I was talking with a photographer at one point and he asked why I bother with models. See, it is a huge time sink for me to find models to work with. My lightpaintings are often limited by exactly how long I can get a model to stay still, so sometimes I get back film from a shoot and find that the model is very blurry. And sometimes, I set up a shoot and the model never shows up at that appointed time and place which really wastes my time.
He suggested that I get a RealDoll or other such silicone fake-person and just use that. That way I wouldn't have to deal with all of the problems of a real model, plus I can do my exposures for as long as I want.
I tried to explain that there's a touchy-feely part to photographing people and that, even though the model just sits there and poses, that they still contribute more than mere presence to a picture.
Every time I shoot with a different model, I end up with a different sort of shoot. Some people come to me with an inner aggressiveness. Some people are frilly and feminine, others are very masculine, with very little connection to somebody's actual gender. Some people are secretly dancers, others are really dancers. Sometimes people are nervous and I worked with that instead of trying to get them to suppress it.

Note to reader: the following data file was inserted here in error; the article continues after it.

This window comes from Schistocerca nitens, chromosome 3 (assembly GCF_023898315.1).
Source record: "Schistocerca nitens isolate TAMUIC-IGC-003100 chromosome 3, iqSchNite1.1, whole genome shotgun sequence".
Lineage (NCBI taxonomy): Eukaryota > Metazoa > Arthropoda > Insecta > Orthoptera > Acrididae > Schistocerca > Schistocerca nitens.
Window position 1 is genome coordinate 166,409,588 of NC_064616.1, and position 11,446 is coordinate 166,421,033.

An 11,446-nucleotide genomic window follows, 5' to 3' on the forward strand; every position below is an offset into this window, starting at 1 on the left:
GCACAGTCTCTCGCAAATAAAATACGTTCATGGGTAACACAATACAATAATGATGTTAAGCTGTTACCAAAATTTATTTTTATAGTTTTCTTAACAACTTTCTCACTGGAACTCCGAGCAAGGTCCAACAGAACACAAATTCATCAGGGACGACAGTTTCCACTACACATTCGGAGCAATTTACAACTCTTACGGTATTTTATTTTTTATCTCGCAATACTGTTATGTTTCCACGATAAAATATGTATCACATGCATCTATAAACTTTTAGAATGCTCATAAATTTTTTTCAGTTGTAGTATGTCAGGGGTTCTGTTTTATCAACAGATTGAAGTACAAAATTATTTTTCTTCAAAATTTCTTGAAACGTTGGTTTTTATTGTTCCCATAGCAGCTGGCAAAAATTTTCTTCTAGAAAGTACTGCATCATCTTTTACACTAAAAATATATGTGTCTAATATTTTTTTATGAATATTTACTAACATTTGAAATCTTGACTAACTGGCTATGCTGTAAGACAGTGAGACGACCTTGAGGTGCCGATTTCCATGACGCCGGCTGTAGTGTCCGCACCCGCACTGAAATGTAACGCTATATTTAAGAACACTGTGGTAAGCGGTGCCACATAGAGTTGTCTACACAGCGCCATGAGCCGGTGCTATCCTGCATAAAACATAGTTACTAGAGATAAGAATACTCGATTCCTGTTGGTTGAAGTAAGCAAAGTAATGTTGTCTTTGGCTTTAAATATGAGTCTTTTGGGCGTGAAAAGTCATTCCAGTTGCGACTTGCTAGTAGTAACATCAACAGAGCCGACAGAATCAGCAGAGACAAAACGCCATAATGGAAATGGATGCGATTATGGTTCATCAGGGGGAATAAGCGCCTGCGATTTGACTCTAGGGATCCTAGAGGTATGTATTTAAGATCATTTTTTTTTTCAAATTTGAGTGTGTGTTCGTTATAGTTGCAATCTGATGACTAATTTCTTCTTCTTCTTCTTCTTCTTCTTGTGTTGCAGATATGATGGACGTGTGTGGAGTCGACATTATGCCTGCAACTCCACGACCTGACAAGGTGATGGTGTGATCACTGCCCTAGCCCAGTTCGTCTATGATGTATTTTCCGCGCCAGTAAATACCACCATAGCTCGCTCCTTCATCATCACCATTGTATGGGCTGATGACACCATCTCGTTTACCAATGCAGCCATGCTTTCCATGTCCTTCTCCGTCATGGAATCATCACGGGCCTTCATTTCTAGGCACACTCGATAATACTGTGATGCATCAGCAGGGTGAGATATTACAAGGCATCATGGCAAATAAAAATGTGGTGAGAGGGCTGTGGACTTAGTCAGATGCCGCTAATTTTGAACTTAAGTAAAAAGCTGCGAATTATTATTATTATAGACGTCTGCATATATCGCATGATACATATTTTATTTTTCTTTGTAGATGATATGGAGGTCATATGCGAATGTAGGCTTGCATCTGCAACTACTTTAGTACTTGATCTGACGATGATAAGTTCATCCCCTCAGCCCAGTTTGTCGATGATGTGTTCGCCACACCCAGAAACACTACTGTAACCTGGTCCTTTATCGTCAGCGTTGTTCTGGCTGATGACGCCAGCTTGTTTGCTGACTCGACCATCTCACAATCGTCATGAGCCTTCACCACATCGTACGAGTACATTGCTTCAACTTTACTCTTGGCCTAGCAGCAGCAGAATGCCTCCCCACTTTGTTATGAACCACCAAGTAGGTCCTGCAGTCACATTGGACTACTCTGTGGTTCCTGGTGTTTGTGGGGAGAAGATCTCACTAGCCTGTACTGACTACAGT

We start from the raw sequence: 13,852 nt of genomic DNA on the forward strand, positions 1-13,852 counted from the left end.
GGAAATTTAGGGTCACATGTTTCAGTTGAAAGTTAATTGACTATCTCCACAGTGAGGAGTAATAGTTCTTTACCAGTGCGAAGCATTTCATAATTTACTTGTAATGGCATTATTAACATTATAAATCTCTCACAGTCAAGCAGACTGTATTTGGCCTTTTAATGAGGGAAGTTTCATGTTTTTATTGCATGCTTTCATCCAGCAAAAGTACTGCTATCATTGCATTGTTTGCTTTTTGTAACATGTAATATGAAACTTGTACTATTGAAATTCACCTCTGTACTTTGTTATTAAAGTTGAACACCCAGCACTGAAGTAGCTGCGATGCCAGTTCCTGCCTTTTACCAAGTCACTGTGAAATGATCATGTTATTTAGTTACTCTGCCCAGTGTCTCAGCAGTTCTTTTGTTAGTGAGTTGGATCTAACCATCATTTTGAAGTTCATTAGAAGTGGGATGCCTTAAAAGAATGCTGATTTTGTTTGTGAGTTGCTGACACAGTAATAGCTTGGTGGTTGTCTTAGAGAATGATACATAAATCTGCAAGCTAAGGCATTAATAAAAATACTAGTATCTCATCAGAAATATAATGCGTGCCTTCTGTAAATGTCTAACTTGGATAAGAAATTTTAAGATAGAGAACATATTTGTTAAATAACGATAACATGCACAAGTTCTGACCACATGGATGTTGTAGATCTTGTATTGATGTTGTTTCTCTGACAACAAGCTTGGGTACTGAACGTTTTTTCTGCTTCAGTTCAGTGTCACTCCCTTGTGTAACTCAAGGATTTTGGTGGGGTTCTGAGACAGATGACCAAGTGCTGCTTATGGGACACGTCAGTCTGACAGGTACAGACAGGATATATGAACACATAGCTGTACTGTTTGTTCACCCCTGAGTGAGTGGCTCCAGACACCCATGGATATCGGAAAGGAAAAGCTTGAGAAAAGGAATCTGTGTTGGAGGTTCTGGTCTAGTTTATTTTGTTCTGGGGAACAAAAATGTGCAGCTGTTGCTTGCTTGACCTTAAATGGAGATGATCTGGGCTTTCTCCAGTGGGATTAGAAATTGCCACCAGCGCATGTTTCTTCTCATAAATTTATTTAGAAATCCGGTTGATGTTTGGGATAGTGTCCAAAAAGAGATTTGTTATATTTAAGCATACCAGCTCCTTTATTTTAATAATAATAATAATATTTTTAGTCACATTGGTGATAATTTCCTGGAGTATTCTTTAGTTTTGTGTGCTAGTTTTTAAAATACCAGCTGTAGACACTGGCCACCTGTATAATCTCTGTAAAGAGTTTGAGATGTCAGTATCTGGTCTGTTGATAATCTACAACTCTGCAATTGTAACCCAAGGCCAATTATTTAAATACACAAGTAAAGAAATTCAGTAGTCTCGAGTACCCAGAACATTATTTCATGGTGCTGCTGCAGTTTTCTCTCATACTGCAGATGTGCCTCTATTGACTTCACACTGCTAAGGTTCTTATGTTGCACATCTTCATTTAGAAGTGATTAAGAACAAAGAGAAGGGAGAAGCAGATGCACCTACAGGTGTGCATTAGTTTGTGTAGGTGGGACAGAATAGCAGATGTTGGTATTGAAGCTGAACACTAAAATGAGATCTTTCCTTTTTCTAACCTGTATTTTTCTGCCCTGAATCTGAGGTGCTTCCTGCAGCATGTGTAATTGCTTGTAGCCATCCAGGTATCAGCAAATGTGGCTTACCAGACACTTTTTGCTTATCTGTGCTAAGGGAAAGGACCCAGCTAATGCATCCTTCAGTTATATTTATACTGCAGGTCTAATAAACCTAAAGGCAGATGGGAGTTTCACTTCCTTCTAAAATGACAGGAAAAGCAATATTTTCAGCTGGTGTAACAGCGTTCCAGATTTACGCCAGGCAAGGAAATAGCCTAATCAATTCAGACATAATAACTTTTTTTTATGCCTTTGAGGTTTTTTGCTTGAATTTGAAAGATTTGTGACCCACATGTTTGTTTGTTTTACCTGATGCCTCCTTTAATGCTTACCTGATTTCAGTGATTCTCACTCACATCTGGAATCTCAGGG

I notice that I take different shots as I get more familiar with a person. The first few shots are more tentative and as I get to know the model better I let them become more piercing.
I love the little bits of unconscious movements that people have. The way some people toss the little bits of hair that are getting in the way. Some people wrap their arm around both legs sitting on the floor, others just wrap their arm around one leg, and still others tend to just rest their hands on their leg. It takes me time to figure out these movements in people as I watch them, but I like to use a model's natural movements in their poses.
Really, anything other than a formal posed portrait is a collaboration between a model and a photographer. This is how a model can become a muse for an artist. This is why people still talk about the Mona Lisa and her mysterious smile. I can't see myself working with anything other than a real person.
My friends have been asking me how I find my models. It turns out that the best way to get a model to pose for you is to already have a body of work the model finds interesting and wants to be part of.
Clearly, this is a catch-22. Mostly, models have been willing to pose for me because I talked one of my friends who isn't a model into posing for my earliest work and therefore was able to already show an interesting body of work.
The one problem is that models and photographers are both essentially flakey people when viewed as a group. I generally make sure that I don't make too many expensive advance arrangements for a model shoot because sometimes the model doesn't show.